Figure 2: Sagittal MPVR image of early-phase CT shows the celiac trunk (arrow) and superior mesenteric artery (arrowhead). Portal venous communication with the other baby was seen (double arrows).
Figure 3: Axial MPVR image of early-phase CT shows portal venous communication with the other baby (arrows).
Figure 4: Axial MPVR image of delayed-phase CT shows that the fused lobe of the liver in Twin B was enhanced secondary to crossover circulation in the delayed phase (arrows).

Delayed images showed four contrast-enhanced kidneys. Twin A’s kidneys were enhanced normally, and contrast medium was seen in Twin B’s renal pelvises. The two ureters of each twin drained into their respective bladders. Each twin had a pancreas and spleen in the normal position. Each twin had an independent stomach, duodenum, small bowel, colon, and rectum. Therefore, most organs were independent, except the liver, and separation was considered feasible.

Surgical Procedures

After the imaging evaluation, the surgical separation was performed by a team of pediatric surgeons. The fused lower sternum was divided, and the peritoneum was opened. Livers fused by normal parenchymal tissue were found, and the fused area of the livers was separated using an electrotome, with the fused surface measuring approximately 8 × 5 cm. The fusion area formed an irregular strip, which correlated well with the CT findings. Connecting vessels in the cut surfaces of the livers were noted, and several major vessels were ligated meticulously to minimize blood loss. The twins were separated completely, and the abdominal wall was closed in layers. The total operating time was 1 hour and 45 minutes. During the operation, blood loss of approximately 20 mL occurred. The postoperative course was smooth, and the patients were discharged 14 days postoperatively. The twins are thriving.


Conjoined twins result from failed separation of the embryonic plate during the third week of gestation [6,7]. Omphalopagus conjoined twins comprise 35% of all conjoined twins and are usually fused ventrally in the umbilical area, commonly involving the lower thorax but never involving the heart [1,4]. Liver fusion is found in approximately 80% of omphalopagus conjoined twins, with a common biliary tree in 20% of cases [8]. The stomachs and proximal small intestines are often separated, and the distal ileum and colon are shared in approximately one-third of cases, with separate rectums [1,8,9].

A careful investigation of the anatomy and blood supply in a shared liver is crucial before considering surgical separation. In our case, portal venous communication was found on dynamic CT. The preoperative information on hepatic vascular communication is important for surgical separation, because the liver is a hypervascular organ. Thanks to its improved resolution and multiplanar reconstruction ability, CT is a sensitive method used to define the liver anatomy and vasculature and reliably assess the visceral joining and magnitude of the shunt. However, because of the radiation exposure, the use of CT should be considered carefully. Techniques to reduce the radiation, such as iterative reconstruction, should be applied if possible. Magnetic resonance imaging (MRI) is an alternative modality for assessing the vasculature in conjoined twins; however, it may be difficult to obtain detailed information in this case, due to the limited numbers of protons in small bodies.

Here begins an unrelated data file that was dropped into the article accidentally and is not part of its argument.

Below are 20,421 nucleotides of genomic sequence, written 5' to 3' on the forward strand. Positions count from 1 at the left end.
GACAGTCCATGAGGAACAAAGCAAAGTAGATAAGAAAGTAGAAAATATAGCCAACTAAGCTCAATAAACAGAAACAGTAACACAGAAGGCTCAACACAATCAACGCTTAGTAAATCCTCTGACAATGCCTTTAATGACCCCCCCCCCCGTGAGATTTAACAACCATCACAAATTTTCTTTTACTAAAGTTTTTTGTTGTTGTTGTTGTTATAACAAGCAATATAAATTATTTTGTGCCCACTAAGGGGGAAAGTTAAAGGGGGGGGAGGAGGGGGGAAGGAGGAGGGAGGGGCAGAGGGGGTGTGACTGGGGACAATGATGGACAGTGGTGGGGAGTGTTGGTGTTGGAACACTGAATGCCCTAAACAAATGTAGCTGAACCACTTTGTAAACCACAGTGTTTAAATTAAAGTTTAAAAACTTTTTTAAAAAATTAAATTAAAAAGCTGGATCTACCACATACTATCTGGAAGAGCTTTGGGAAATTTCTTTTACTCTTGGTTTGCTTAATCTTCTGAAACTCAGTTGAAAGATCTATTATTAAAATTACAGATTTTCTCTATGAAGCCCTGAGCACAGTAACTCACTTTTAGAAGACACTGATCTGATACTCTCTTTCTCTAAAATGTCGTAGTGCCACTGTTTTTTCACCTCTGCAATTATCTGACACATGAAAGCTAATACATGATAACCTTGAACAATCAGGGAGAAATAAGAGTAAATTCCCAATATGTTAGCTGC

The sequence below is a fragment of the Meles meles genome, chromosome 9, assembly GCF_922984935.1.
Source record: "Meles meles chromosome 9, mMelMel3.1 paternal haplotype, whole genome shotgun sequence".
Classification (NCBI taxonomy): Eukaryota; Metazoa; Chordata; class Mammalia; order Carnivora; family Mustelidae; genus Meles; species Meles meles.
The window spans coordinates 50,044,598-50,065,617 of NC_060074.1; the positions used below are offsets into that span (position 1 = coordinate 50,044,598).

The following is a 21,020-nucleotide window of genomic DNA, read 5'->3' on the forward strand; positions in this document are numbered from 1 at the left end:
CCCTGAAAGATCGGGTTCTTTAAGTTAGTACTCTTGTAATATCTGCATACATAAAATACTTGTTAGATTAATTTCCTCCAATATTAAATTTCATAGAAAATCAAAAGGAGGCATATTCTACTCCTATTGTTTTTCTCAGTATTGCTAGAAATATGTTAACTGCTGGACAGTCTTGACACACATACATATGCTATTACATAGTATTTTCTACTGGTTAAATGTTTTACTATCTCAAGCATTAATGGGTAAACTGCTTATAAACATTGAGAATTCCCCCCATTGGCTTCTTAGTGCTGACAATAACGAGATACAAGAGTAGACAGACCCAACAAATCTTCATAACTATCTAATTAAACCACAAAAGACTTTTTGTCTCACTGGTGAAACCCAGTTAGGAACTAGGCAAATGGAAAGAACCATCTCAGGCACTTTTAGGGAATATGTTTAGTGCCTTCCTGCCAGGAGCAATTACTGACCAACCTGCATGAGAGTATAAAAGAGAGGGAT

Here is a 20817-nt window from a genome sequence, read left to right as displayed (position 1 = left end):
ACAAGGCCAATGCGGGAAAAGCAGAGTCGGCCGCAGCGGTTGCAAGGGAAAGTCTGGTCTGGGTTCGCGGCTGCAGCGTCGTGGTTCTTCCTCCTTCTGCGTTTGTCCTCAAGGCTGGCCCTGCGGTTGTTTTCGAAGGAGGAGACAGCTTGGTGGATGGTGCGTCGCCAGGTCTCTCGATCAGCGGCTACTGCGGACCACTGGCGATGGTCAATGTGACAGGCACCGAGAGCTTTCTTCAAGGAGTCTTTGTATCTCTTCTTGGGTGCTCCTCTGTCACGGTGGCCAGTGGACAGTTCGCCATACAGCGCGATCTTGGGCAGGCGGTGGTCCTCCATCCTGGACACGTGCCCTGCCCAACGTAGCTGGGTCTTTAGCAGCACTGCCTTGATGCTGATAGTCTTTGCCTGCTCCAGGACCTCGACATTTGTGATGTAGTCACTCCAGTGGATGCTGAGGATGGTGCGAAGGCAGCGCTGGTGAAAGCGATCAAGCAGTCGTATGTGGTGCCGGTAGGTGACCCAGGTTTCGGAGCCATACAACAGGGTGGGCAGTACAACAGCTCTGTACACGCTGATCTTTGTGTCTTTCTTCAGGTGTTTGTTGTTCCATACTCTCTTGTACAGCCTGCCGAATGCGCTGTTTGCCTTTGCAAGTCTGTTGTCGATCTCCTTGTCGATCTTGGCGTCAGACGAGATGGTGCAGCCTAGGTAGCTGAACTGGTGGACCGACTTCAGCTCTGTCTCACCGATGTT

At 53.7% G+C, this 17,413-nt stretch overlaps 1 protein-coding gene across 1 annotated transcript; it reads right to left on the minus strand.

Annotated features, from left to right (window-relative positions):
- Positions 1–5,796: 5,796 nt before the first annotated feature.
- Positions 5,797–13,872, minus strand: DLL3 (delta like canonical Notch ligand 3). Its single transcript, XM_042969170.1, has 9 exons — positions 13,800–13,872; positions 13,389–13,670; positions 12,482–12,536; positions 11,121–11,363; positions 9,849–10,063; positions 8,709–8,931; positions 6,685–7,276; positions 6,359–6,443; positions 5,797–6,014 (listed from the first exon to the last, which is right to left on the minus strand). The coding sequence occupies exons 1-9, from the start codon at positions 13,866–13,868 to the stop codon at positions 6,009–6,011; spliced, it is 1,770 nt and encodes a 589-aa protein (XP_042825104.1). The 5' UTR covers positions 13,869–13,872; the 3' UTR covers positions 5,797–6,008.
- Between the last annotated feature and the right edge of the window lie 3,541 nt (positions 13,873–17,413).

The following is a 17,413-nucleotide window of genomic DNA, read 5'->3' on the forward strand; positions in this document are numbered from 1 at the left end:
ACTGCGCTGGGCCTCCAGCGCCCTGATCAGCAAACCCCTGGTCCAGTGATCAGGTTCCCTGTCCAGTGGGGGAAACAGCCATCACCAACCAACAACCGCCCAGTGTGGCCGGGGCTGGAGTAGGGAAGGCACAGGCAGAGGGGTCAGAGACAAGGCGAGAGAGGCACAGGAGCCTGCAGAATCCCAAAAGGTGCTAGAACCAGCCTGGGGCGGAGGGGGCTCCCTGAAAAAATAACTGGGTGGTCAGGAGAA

Several imaging modalities can be used to evaluate the anatomy of conjoined twins. Conventional x-rays provide a general assessment of the conjoined area. Abdominal US is usually used to assess the liver and document the presence and number of other abdominal organs. However, midline abdominal conjunction may make US assessment unreliable. Therefore, other tomographic imaging methods play a role in the evaluation of conjoined twins.

In conclusion, we present a case of omphalopagus conjoined twins and show the usefulness of dynamic CT for the assessment of hepatic vascular anomalies. Detailed hepatic vascular information was obtained successfully using CT.


  1. Kingston CA, McHugh K, Kumaradevan J, Kiely EM, Spitz L (2001) Imaging in the preoperative assessment of conjoined twins. Radiographics 21(5): 1187-1208.
  2. Edmonds LD, Layde PM (1982) Conjoined twins in the United States, 1970-1977. Teratology 25(3): 301-308.
  3. Spitz L (2005) Conjoined twins. Prenat Diagn 25(9): 814-819.
  4. Spencer R (1996) Anatomic description of conjoined twins: a plea for standardized terminology. J Pediatr Surg 31(7): 941-944.
  5. Spencer R (1992) Conjoined twins: theoretical emgryologic basis. Teratology 45(6): 591-602.
  6. Barth RA, Filly RA, Goldberg JD, Moore P, Silverman NH (1991) Conjoined twins: prenatal diagnosis and assessment associated malformations. Radiology 177(1): 201-207.
  7. Guttmacher AF, Nichols BL (1967) Teratology of conjoined twins. Birth Defects (1): 10-17.
  8. Spitz L (1996) Conjoined twins. Br J Surg 83(8):1028-1030.
  9. Donaldson JS, Luck SR, Vogelzang R (1990) Preoperative CT and MR imaging of ischiopagus twins. J Comput Assist Tomogr 14(4):643-646.
© 2014-2019 MedCrave Group, All rights reserved. No part of this content may be reproduced or transmitted in any form or by any means as per the standard guidelines of fair use.
Creative Commons License Open Access by MedCrave Group is licensed under a Creative Commons Attribution 4.0 International License.
Based on a work at
Best viewed in Mozilla Firefox | Google Chrome | Above IE 7.0 version | Opera |Privacy Policy